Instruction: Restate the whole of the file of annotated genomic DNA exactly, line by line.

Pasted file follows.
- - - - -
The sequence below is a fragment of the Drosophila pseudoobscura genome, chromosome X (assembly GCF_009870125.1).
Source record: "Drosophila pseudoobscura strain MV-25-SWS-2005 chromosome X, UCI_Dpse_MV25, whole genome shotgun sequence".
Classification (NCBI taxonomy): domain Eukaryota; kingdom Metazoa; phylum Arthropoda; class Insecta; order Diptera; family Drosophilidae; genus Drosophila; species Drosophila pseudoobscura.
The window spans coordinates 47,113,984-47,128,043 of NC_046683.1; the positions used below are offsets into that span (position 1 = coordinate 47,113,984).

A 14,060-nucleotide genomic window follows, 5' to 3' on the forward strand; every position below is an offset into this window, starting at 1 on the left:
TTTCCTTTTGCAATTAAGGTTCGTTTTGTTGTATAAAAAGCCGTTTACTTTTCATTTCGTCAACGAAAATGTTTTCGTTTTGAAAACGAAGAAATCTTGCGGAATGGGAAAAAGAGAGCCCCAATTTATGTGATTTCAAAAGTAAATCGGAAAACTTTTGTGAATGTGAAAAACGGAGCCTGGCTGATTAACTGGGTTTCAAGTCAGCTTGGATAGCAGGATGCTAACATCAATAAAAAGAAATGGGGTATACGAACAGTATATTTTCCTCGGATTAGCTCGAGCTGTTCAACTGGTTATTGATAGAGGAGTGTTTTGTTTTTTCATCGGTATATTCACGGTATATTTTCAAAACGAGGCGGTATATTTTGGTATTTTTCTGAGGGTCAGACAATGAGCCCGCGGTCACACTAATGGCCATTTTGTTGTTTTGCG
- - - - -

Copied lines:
The sequence below is a fragment of the Drosophila pseudoobscura genome, chromosome X (assembly GCF_009870125.1).
Source record: "Drosophila pseudoobscura strain MV-25-SWS-2005 chromosome X, UCI_Dpse_MV25, whole genome shotgun sequence".
Classification (NCBI taxonomy): domain Eukaryota; kingdom Metazoa; phylum Arthropoda; class Insecta; order Diptera; family Drosophilidae; genus Drosophila; species Drosophila pseudoobscura.
The window spans coordinates 47,113,984-47,128,043 of NC_046683.1; the positions used below are offsets into that span (position 1 = coordinate 47,113,984).

A 14,060-nucleotide genomic window follows, 5' to 3' on the forward strand; every position below is an offset into this window, starting at 1 on the left:
TTTCCTTTTGCAATTAAGGTTCGTTTTGTTGTATAAAAAGCCGTTTACTTTTCATTTCGTCAACGAAAATGTTTTCGTTTTGAAAACGAAGAAATCTTGCGGAATGGGAAAAAGAGAGCCCCAATTTATGTGATTTCAAAAGTAAATCGGAAAACTTTTGTGAATGTGAAAAACGGAGCCTGGCTGATTAACTGGGTTTCAAGTCAGCTTGGATAGCAGGATGCTAACATCAATAAAAAGAAATGGGGTATACGAACAGTATATTTTCCTCGGATTAGCTCGAGCTGTTCAACTGGTTATTGATAGAGGAGTGTTTTGTTTTTTCATCGGTATATTCACGGTATATTTTCAAAACGAGGCGGTATATTTTGGTATTTTTCTGAGGGTCAGACAATGAGCCCGCGGTCACACTAATGGCCATTTTGTTGTTTTGCG